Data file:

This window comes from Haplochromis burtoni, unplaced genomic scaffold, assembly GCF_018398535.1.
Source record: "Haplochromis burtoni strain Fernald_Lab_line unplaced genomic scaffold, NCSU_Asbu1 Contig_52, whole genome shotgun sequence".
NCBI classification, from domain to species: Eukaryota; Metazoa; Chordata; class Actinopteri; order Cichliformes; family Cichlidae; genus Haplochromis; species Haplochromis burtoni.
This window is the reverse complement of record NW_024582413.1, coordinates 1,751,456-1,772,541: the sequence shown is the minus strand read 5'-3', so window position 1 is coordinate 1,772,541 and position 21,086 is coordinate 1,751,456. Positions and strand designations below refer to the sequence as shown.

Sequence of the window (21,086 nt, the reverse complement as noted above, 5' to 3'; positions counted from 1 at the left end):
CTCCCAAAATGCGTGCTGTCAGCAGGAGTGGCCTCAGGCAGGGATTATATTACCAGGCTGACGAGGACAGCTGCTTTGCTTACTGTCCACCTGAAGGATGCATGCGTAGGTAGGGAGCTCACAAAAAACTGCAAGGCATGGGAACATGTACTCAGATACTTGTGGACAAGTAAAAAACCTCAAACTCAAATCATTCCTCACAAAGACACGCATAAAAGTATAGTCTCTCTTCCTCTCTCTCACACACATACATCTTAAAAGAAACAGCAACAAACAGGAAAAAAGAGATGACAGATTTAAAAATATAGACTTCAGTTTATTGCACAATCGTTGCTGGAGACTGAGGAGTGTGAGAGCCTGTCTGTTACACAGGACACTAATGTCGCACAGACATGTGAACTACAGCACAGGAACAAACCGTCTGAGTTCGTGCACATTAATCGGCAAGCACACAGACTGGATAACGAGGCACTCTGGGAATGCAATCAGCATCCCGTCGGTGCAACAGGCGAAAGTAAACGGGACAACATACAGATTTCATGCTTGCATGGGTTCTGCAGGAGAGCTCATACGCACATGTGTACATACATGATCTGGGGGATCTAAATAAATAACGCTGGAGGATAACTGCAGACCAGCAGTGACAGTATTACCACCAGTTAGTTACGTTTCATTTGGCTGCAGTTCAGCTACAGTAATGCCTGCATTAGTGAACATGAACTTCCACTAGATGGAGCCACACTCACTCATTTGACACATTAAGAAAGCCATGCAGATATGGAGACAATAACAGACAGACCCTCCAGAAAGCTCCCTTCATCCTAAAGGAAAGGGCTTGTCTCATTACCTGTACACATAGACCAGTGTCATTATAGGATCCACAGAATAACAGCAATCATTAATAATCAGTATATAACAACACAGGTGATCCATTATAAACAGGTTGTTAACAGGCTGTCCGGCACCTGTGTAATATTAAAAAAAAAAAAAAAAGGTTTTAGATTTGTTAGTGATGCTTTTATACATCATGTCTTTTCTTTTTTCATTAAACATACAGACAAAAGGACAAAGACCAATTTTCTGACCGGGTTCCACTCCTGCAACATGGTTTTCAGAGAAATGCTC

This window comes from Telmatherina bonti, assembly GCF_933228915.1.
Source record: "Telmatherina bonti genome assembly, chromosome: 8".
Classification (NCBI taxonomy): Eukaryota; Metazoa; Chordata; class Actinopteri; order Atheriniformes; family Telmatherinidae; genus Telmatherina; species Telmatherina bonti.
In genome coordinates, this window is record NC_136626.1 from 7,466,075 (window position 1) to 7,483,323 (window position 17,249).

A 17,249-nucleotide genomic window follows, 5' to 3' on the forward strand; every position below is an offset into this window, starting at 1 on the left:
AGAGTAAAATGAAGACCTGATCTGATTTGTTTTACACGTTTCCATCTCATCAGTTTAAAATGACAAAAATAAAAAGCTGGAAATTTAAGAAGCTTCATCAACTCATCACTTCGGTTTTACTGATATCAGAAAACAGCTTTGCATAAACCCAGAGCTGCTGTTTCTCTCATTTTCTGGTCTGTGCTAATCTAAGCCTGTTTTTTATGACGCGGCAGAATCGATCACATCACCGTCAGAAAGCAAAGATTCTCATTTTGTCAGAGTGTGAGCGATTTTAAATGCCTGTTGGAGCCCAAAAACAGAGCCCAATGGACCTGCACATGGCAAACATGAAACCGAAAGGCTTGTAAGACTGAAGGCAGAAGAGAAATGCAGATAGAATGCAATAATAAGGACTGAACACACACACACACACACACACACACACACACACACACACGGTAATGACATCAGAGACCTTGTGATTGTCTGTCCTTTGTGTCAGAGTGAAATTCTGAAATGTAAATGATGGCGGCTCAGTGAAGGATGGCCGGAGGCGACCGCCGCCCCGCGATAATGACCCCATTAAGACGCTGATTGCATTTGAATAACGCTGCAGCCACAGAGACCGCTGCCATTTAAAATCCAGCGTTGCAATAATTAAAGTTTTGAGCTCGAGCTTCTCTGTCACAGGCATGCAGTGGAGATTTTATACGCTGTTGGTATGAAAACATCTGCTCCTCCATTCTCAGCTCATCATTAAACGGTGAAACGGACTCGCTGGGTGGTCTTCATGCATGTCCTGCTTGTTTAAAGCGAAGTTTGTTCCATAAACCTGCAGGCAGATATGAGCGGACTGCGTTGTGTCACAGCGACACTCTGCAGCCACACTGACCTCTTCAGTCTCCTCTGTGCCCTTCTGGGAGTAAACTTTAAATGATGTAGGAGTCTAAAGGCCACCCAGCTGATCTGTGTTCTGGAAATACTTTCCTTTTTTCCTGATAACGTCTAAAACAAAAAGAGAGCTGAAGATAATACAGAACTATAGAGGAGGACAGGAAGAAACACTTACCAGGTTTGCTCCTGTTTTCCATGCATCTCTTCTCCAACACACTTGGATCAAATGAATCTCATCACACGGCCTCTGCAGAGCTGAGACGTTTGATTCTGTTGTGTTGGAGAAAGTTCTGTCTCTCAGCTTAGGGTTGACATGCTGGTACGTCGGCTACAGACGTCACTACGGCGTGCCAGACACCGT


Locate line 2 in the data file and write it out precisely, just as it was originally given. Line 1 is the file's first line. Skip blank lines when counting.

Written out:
Source record: "Haplochromis burtoni strain Fernald_Lab_line unplaced genomic scaffold, NCSU_Asbu1 Contig_52, whole genome shotgun sequence".